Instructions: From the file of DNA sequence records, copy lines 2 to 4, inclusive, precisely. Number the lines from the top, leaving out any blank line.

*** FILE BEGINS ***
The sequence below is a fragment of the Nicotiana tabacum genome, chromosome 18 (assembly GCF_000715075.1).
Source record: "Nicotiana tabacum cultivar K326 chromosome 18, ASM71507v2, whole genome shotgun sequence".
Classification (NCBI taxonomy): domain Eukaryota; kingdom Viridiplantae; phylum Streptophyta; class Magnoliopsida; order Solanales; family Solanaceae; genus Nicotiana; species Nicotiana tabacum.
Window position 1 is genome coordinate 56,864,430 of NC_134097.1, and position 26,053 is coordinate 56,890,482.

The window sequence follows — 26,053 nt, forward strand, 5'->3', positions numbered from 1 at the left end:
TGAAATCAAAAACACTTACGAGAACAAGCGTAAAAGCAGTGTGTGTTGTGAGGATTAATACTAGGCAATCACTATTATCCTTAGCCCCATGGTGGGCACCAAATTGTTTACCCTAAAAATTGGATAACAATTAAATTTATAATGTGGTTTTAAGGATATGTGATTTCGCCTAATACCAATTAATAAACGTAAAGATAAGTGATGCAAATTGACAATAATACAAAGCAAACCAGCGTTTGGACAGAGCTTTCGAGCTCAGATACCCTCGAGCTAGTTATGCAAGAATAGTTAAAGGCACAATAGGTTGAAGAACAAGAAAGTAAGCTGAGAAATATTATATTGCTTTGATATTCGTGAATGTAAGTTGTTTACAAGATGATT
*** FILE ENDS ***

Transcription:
Source record: "Nicotiana tabacum cultivar K326 chromosome 18, ASM71507v2, whole genome shotgun sequence".
Classification (NCBI taxonomy): domain Eukaryota; kingdom Viridiplantae; phylum Streptophyta; class Magnoliopsida; order Solanales; family Solanaceae; genus Nicotiana; species Nicotiana tabacum.
Window position 1 is genome coordinate 56,864,430 of NC_134097.1, and position 26,053 is coordinate 56,890,482.